Yesterday, I went to the gym.
I hate the gym.
But I suck at all-things fitness related and I love food, this combined with my lack of a job or, quite frankly, anywhere else to be every day has made me a lazy, lazy human. So I figured a gym would be a productive use of time.
So I strolled into a local gym and was immediately stopped by a smiley, fit personal trainer lady who somehow tricked me into a “personal consultation”. For those of you who haven’t been coerced into one of these sessions, let me walk you through how it went for me; first she asked me a bunch of health related and, can I add, very personal, questions (Do you ever feel chest pains when you try to exercise? Do you have a family history of diabetes? heart disease? depression?) And questions about your potential to become a gym addicted health nut: (Will you family support you in your quest to be more fit? How committed are you to reaching your fitness goals, on a scale of 1 to 10?) Then, as if to prove how great she is at getting you to exercise, she somehow convinced me to do more squats, lunges and push-ups than I’ve ever attempted in my life. She watched me attentively all the while as if taking mental notes on exactly when I started breathing more heavily, when my eyes begun to bug out of my head, and exactly which push-up I was on when my arms gave way completely.
Exhausted and mildly dehydrated she pulled me back into her office with a pleased expression (see that wasn’t so hard, she seemed to say) and asked me about my fitness goals. She read out an array of options from her questionnaire and seemed mildly annoyed when I had trouble answering her:
Personal Trainer Lady: “Is one of your goals to lose weight?”
PTL: Increase endurance?
Me: I mean I guess so.
PTL: Increase strength?
PTL: Get toned
Me: Toned? Uhh sure.
Based on my enthusiastic responses she put together a plan for me that would cost almost as much as tuition for my first year of university. And after some polite attempts to evade her pushing me to put a down payment on a year’s worth of her counting how many squats I could do, she left me alone at a treadmill to think it over.
Unexpectedly beat and a little overwhelmed I left the gym feeling like she didn’t quite understand what I was looking for. I’m already self-conscious about exercising so having someone stand over me, count how many reps I’ve accomplished and then judge how well I’ve done, as I lie in a sweaty pile trying to catch my breath, is pretty much my worst nightmare.
And part of the idea of joining that particular gym were the classes they offered. And once you’ve gotten past the fact that they’re all named something so cryptic that you have no idea what the actual class entails (Isn’t “Sh’Bam” a Ricky Martin song? and doesn’t “BodyJam” sound like some kind of kinky fruit preserve?), they sound more appealing to me than running like a mouse on a treadmill. At least you can dance around or jump up and down somewhere in a back corner so no one notices you.
But I think that the biggest disconnect has to do with the “fitness goals”. Of course I want to lose X number of pounds in X amount of time or firm whatever area of my body is jiggly, but how realistic is that really? And even if I end up enjoying whatever inappropriately named class I take, or make a friend that will chat at the treadmill with me I’m never REALLY going to love the gym. But as an adult, I understand the importance of not sitting on my ass all day, so my “fitness goals” are a little softer perhaps, but maybe more realistic.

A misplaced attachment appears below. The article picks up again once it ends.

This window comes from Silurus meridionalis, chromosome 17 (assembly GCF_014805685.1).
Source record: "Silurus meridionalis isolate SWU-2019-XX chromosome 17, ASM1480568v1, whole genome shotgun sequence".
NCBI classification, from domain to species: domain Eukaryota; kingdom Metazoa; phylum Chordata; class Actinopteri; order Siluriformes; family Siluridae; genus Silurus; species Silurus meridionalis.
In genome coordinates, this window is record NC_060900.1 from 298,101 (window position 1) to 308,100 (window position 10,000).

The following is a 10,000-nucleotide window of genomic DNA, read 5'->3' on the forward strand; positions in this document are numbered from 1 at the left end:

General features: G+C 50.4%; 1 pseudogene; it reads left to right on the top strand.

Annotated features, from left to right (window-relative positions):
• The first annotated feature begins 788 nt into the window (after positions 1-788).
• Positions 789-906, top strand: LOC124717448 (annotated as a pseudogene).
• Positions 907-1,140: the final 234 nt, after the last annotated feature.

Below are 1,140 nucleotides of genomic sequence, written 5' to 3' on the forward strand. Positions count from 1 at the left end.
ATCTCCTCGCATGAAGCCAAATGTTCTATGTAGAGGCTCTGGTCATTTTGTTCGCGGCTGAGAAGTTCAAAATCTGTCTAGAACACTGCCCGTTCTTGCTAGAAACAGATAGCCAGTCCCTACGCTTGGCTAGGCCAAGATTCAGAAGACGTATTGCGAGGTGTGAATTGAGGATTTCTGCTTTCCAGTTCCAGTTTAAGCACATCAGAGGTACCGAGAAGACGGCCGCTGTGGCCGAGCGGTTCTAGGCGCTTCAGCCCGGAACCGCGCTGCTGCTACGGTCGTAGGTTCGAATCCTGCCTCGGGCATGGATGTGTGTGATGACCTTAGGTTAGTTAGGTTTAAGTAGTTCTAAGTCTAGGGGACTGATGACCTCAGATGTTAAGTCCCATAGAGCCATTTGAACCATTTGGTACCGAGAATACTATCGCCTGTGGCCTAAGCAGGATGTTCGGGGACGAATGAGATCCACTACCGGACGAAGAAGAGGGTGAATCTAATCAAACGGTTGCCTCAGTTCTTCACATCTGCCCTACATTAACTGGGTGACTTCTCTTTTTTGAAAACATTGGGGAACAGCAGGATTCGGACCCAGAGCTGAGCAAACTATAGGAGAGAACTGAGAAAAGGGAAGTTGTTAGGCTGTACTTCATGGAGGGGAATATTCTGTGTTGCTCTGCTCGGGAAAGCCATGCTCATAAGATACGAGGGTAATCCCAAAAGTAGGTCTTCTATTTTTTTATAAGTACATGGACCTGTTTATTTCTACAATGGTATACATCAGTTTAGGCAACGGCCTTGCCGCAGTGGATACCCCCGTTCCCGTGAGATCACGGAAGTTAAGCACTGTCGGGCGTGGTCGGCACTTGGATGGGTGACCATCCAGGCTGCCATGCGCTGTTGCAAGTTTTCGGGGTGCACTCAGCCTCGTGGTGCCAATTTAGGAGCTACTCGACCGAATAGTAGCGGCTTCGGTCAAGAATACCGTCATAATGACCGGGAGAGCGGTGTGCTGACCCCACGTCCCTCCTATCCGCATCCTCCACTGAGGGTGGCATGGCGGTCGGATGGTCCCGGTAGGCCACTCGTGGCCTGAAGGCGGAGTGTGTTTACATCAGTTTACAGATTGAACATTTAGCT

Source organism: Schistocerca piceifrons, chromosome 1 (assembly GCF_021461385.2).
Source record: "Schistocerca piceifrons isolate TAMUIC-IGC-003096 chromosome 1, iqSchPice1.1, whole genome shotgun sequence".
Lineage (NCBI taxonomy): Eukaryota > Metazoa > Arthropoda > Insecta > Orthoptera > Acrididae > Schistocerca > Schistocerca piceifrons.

They sound a little more like this:
ROCK MY RED COAT – A few years back I bought this red coat. As a Canadian, who understands that weather in this country can change drastically from day to day I have many coats to match the many forecasts that can get thrown at me at any given time. This coat is wool and bright red and is perfect for that late fall/early winter when it’s chilly but not hella cold yet, and it’s a little dressy so it works for fancy downtown dinners but isn’t too fancy that I can’t wear it to a work or to a concert. I bought it a little too tight (because the next size bigger was a little too big) promising to lose a little weight so it would fit better. Hasn’t happened yet.
FIT TO HAVE AN ADVENTURE – I don’t travel much, it’s a regret I have and one I hope to remedy. But occasionally when I talk about adventures I hope to have, something comes up; climbing a tower, hiking a trail or just spending an entire day on my feet exploring some foreign city, that feels intimidatingly exhausting. I just want to be confident that if a far off adventure gets flung my way I won’t chicken out because I feel like I will get too tired.
NOT FEEL GUILTY EATING A DONUT – I mean we can replace donut with burger, cupcake whatever … I love food. I obsess about what restaurants I eat at, where I buy my groceries, what I use to make my coffee, I take pictures of my food for pete’s sake. I understand that I need to eat more healthily, but really, a life without at least some chocolate and ice cream isn’t a life I want.
I could go on. But the point is, none of these aspirations are going to show up on a predetermined list of fitness goals that any gym is going to come up with. And no guilt-inducing, perky trainer is going to con me into telling him or her my fitness hopes and fears.
I understand at some point that setting goals and making commitments is important if I’m serious about getting fit. But I don’t want to be a body builder or a fashion model, I just want to be more comfortable in my own skin. Is there some kind of fitness app or step counter that can tell me when I’ve reached the point of less physical discomfort? Decreased exhaustion? Increased confidence? Can someone please work on it? If you can figure that out, you can be my fitness guru. As long as you don’t try to tell me to skip desert.